“There’s still room for growth and we have to change the system and those structures that created these problems,” noted Stewart.
The Social Responsibility of Family Medicine
The family medicine specialty was born during an era of protest of social change, alongside the Civil Rights Movement, the peace movement, and counterculture protests. In April 1966, 3 years before American Boards approved family practice as a new specialty; the National Commission on Community Health stated that every person should have a personal physician who is the “central point for the integration and continuity of all medical services to his patient.” They also said such physicians should be aware of the “many and varied social, emotional and environmental factors that influence the health of his patient and family.”
While the diversity of family medicine specialty has significantly increased since its beginnings, it continues to lag behind the general U.S. population. A 2018 study published in the Journal of the American Board of Family Medicine, which aggregated data from 1987 to 2017, found that the proportion of Black and Latino board certified family physicians increased from 1.3% to 7.8% and 2.3% to 9.1%, respectively, in 30 years.
A 2014 study included 2 decades worth of data from the U.S. Census and the Association of American Medical Colleges to examine trends in racial and ethnic composition among family medicine residents. The U.S. population increased from 9% to 17% for Latinos, 11.7% to 12.2% for Blacks/African Americans, and 0.87% to 0.89% for Native Americans from 1990 to 2012. Meanwhile, minority representation in family residencies increased 4.9% to 9.4% for Hispanics/Latinos, from 4.2% to 7.9% for Blacks/African Americans, and from 0.7% to 0.9% for Native Americans.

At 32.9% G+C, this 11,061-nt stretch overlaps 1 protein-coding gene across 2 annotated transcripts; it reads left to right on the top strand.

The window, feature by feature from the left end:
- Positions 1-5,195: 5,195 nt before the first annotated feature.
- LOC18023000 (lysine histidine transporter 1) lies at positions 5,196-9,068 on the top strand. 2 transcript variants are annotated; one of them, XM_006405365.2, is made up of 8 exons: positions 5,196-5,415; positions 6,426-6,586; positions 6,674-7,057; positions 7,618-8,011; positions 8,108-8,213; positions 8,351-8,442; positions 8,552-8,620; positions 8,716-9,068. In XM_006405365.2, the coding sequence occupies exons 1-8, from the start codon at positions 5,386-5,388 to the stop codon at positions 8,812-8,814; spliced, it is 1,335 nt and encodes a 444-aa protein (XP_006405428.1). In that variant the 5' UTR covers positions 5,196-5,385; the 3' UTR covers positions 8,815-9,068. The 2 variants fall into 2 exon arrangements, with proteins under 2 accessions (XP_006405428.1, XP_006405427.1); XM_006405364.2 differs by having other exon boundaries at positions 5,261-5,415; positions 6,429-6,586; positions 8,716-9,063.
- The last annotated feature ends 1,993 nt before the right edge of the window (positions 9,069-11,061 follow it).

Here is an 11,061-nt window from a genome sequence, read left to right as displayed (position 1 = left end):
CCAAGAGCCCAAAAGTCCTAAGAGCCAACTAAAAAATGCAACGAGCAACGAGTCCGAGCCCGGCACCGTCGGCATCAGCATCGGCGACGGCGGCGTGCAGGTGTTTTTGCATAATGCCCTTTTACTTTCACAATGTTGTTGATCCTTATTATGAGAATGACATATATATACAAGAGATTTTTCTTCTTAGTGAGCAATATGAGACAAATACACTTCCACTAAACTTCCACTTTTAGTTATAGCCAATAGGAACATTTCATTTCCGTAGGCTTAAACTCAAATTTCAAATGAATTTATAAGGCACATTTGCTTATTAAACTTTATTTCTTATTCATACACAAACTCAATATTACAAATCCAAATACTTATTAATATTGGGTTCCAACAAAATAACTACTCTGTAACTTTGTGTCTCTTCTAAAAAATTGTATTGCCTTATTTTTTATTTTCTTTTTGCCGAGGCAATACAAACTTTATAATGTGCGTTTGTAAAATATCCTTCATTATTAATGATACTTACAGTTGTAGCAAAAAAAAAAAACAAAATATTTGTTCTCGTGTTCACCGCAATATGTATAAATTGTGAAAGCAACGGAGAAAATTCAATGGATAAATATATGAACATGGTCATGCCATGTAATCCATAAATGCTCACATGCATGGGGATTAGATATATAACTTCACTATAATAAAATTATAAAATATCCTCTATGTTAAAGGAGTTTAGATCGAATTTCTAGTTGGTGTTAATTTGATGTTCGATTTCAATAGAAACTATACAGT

Furthermore, 13.4% of the U.S. population is Black and 18.5% of the population is Latino, while only 7.8% of family medicine residents in 2019 were Black and 9.1% of family medicine residents were Latino, according to a recent study published in Family Medicine.
Recruiting a Diverse Physician Workforce
The AAFP has launched a few initiatives to increase diversity within the specialty. In 2017, the AAFP established the Center for Diversity and Health Equity, a center to address social determinants of health. The EveryONE Project, an initiative that’s part of the AAFP’s center, offers members education and resources to promote workforce diversity. Some of those resources include “The Ladder Program,” an initiative founded by an AAFP member which involves monthly meetings and events for students as young as 9 years old to introduce them to medicine at a young age.
“You can’t see what you don’t see,” noted Stewart, who is the first Black, female president of the AAFP, and the fourth woman in the role. “I really have seen how important it is to be a mentor and to be out there so that individuals who look like me can see that they too can become a family physician and be that member of their community.”
In addition to The Ladder Program, some other resources aimed at increasing diversity among family physicians include Tour for Diversity in Medicine and the Doctors Back to School Program.
The Tour for Diversity in Medicine involves a team of physicians, other clinicians and students hosting events nationwide for minority students to help them see a path to medicine and other health professions. Meanwhile, the AAFP’s Doctors Back to School Program involves family physicians visiting children at schools, clubs, community organizations, and other places to raise childhood awareness of family medicine and help them see their own potential in health care careers.
Stewart said these programs have been successful in increasing underrepresented groups.